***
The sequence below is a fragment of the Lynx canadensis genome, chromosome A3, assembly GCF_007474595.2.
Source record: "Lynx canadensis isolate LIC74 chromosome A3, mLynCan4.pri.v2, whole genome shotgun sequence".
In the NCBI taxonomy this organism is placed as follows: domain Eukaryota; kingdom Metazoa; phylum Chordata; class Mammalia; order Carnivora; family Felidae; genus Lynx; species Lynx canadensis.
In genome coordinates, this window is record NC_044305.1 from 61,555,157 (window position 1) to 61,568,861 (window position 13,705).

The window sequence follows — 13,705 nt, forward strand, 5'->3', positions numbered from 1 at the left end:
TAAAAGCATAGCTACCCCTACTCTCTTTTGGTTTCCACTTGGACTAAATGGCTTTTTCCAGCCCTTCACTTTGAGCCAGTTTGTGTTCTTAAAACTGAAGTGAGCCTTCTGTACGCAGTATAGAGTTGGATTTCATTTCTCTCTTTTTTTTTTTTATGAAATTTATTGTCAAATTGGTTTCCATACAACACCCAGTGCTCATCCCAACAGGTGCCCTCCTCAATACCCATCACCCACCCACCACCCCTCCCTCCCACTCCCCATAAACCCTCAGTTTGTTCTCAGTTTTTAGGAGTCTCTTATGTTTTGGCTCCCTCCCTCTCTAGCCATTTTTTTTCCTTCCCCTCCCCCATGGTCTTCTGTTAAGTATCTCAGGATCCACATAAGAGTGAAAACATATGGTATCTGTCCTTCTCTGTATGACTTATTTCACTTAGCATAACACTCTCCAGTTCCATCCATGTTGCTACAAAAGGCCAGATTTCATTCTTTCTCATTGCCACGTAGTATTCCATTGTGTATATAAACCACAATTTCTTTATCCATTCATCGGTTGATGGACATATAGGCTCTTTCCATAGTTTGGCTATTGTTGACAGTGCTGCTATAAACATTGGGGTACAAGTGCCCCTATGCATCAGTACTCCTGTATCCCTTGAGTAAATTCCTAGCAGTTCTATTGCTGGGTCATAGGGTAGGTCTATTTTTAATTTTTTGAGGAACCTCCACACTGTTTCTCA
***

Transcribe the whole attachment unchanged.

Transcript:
The sequence below is a fragment of the Lynx canadensis genome, chromosome A3, assembly GCF_007474595.2.
Source record: "Lynx canadensis isolate LIC74 chromosome A3, mLynCan4.pri.v2, whole genome shotgun sequence".
In the NCBI taxonomy this organism is placed as follows: domain Eukaryota; kingdom Metazoa; phylum Chordata; class Mammalia; order Carnivora; family Felidae; genus Lynx; species Lynx canadensis.
In genome coordinates, this window is record NC_044305.1 from 61,555,157 (window position 1) to 61,568,861 (window position 13,705).

The window sequence follows — 13,705 nt, forward strand, 5'->3', positions numbered from 1 at the left end:
TAAAAGCATAGCTACCCCTACTCTCTTTTGGTTTCCACTTGGACTAAATGGCTTTTTCCAGCCCTTCACTTTGAGCCAGTTTGTGTTCTTAAAACTGAAGTGAGCCTTCTGTACGCAGTATAGAGTTGGATTTCATTTCTCTCTTTTTTTTTTTTATGAAATTTATTGTCAAATTGGTTTCCATACAACACCCAGTGCTCATCCCAACAGGTGCCCTCCTCAATACCCATCACCCACCCACCACCCCTCCCTCCCACTCCCCATAAACCCTCAGTTTGTTCTCAGTTTTTAGGAGTCTCTTATGTTTTGGCTCCCTCCCTCTCTAGCCATTTTTTTTCCTTCCCCTCCCCCATGGTCTTCTGTTAAGTATCTCAGGATCCACATAAGAGTGAAAACATATGGTATCTGTCCTTCTCTGTATGACTTATTTCACTTAGCATAACACTCTCCAGTTCCATCCATGTTGCTACAAAAGGCCAGATTTCATTCTTTCTCATTGCCACGTAGTATTCCATTGTGTATATAAACCACAATTTCTTTATCCATTCATCGGTTGATGGACATATAGGCTCTTTCCATAGTTTGGCTATTGTTGACAGTGCTGCTATAAACATTGGGGTACAAGTGCCCCTATGCATCAGTACTCCTGTATCCCTTGAGTAAATTCCTAGCAGTTCTATTGCTGGGTCATAGGGTAGGTCTATTTTTAATTTTTTGAGGAACCTCCACACTGTTTCTCA